The "Carnal Christian" and Reality



I often hear “Christians” say “God just wants us to enjoy life,” or “Christians don’t have to be so up tight all the time.”  Not incidentally, this often comes from those who regularly indulge themselves in worldly things.  But sometimes, even the most well meaning, well behaving Christians will express this.  But is this really what God wants? Some Christians, or people who claim to be Christians, may regularly attend church, study God’s word, and even participate in outreach programs or mission activities.  They may be able to quote Bible verses, and often pray with other Christians, or ask for prayer.  However, they only display these traits around other Christians.

Enter, the two faces of “Carnal Christianity.”



These “Christians,” though very knowledgeable, and very good actors, really haven’t submitted their lives to Christ. When they aren’t around other Christians who may be holding them accountable, they become a completely different person. (Or, should I say, return to being themselves?) Take for example, the Christian that loves NFL football.  Now, there is nothing inherently wrong with enjoying sports, or other interests for that matter, but when it causes a believer to not act like a believer, are you really a believer?  Are you sidelining your beliefs, putting them on hold, so you can fit in with the crowd you are watching the game with? Are you regularly skipping church service on Sunday mornings, because the football game is just too important?  I know a person, who calls himself a Christian, who does this; He has no problem getting drunk, cussing, partying with a bunch of unbelievers, while never once extending the love or witness of Jesus Christ while, for example, watching the Superbowl. You would never know this person was a Christian if he didn’t tell you, as there are no fruits.  I’ve heard from this person on many occasions that I’m just too up tight, boring, and that I “need to get a life,” because I “spend too much time” studying God’s word, and things that pertain to Christ.

Paul says in 2 Corinthians 6:14, “Do not be unequally yoked with unbelievers. For what partnership has righteousness with lawlessness? Or what fellowship has light with darkness?”  In other words, Christians aren’t supposed to integrate with the world, we’re supposed to stand apart from the world. Am I saying that we should not associate with non-Christians, or not have friends who aren’t believers?  No, but I am saying that we aren’t supposed to act like them.  We are supposed to be salt and light in a dark world of unrighteousness.  There are only two types of people in the world, consistently described throughout Scripture: people who belong to God, who have eternal life, and people who belong to the world and their god, Satan, who will have eternal death (Acts 26:18). The Greek word translated as fellowship throughout the Bible is Koinonia, and it primarily means “association, communion, joint participation.” The Bible tells us repeatedly that we are supposed to have this fellowship only with like-minded believers, and that having it with unbelievers corrupts the mind and the soul of the believer. (Proverbs 12:26, Proverbs 13:20, Proverbs 14:7, Proverbs 24:21, 1 Cor. 15:33)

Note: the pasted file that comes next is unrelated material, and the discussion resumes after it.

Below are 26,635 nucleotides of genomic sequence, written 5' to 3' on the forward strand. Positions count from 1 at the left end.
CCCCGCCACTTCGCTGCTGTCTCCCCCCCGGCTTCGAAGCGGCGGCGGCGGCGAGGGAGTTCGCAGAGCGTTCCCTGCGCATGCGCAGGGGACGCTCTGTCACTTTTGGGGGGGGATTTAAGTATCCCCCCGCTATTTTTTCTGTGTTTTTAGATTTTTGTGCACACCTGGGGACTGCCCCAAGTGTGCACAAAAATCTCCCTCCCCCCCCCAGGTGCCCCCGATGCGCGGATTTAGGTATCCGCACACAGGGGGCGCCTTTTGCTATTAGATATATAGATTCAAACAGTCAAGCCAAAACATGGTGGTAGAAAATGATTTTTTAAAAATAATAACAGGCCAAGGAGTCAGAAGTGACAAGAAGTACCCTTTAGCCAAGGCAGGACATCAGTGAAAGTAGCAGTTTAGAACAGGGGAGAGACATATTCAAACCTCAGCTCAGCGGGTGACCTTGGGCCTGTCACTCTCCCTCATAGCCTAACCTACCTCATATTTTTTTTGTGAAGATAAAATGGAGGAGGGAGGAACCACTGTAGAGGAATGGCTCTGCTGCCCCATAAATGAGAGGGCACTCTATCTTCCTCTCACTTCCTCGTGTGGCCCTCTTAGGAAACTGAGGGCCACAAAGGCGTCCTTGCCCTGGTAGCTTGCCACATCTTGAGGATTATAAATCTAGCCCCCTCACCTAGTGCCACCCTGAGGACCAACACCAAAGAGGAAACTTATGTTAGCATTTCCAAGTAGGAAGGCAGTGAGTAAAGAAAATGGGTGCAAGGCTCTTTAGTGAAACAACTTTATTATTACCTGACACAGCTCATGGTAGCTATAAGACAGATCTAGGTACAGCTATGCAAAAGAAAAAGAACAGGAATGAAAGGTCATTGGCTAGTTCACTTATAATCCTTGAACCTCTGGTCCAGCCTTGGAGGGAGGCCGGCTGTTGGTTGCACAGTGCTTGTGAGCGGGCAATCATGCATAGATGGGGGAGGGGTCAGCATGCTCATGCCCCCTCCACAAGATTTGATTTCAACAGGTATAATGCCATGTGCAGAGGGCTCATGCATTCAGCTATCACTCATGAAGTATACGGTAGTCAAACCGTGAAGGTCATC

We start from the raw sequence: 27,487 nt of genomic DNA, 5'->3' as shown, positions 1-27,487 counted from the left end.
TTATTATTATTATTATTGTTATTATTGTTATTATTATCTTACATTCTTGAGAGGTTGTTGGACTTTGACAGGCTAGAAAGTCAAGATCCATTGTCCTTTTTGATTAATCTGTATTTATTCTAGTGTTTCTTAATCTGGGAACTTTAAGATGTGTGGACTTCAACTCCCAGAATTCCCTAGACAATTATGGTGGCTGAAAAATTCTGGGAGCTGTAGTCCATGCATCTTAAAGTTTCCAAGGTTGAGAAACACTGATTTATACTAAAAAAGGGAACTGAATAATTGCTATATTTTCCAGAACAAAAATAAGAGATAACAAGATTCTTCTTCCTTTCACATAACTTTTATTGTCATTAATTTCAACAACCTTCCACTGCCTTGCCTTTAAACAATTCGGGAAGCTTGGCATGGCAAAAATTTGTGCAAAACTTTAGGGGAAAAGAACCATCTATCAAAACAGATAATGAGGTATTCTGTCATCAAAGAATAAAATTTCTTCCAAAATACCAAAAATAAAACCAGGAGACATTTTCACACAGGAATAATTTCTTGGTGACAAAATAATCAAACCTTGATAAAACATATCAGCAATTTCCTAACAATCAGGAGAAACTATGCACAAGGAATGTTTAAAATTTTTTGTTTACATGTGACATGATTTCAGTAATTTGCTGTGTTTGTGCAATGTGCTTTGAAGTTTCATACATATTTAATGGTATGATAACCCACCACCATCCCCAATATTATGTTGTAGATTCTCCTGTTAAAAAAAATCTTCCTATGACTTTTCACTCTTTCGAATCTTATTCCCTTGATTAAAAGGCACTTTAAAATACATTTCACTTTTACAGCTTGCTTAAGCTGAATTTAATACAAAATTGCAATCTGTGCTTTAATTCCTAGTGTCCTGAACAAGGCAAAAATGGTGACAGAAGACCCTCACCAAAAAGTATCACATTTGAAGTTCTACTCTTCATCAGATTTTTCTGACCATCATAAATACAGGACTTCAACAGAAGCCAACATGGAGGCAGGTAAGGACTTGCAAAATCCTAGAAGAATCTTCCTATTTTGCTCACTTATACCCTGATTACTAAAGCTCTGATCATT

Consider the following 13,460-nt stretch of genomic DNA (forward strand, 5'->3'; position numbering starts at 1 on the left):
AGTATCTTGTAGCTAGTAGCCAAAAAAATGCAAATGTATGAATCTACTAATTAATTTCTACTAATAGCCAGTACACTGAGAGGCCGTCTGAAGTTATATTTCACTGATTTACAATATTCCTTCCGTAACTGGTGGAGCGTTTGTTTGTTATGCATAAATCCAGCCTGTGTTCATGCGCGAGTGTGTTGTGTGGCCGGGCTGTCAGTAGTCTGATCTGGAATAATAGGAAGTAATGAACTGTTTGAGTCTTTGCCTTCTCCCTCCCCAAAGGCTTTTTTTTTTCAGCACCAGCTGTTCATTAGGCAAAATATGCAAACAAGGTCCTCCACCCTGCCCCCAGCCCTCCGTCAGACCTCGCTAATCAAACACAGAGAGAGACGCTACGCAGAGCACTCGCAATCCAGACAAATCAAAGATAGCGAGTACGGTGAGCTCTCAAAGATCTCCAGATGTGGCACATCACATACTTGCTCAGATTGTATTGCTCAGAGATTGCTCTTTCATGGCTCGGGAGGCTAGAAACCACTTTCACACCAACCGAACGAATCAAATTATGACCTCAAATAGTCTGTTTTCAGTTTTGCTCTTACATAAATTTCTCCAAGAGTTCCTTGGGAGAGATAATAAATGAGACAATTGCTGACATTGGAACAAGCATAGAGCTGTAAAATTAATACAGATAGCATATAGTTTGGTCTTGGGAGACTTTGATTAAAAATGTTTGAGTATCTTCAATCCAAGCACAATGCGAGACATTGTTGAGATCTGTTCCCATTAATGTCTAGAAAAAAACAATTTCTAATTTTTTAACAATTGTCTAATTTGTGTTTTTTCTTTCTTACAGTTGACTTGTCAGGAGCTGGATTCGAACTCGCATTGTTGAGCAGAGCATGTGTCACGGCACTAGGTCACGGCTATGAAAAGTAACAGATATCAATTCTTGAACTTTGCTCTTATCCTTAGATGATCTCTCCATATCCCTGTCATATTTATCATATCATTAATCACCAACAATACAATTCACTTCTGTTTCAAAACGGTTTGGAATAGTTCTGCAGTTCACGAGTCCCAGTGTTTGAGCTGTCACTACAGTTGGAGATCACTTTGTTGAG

So, are you really a Christian if you are only a Christian around other Christians? Charles Spurgeon once said, “Sincerity makes the very least person to be of more value than the most talented hypocrite.” If we aren’t witnessing for Christ in our relationships with unbelievers, then we are being disobedient to God. Take a moment to think about your actions, and what they portray when you are around unbelievers. You cannot be devoted to both God, and things of the world (Mt 4:10, Mt. 6:24). As Christians, our delight is not in the world, but in God. (1st John 2:15-17)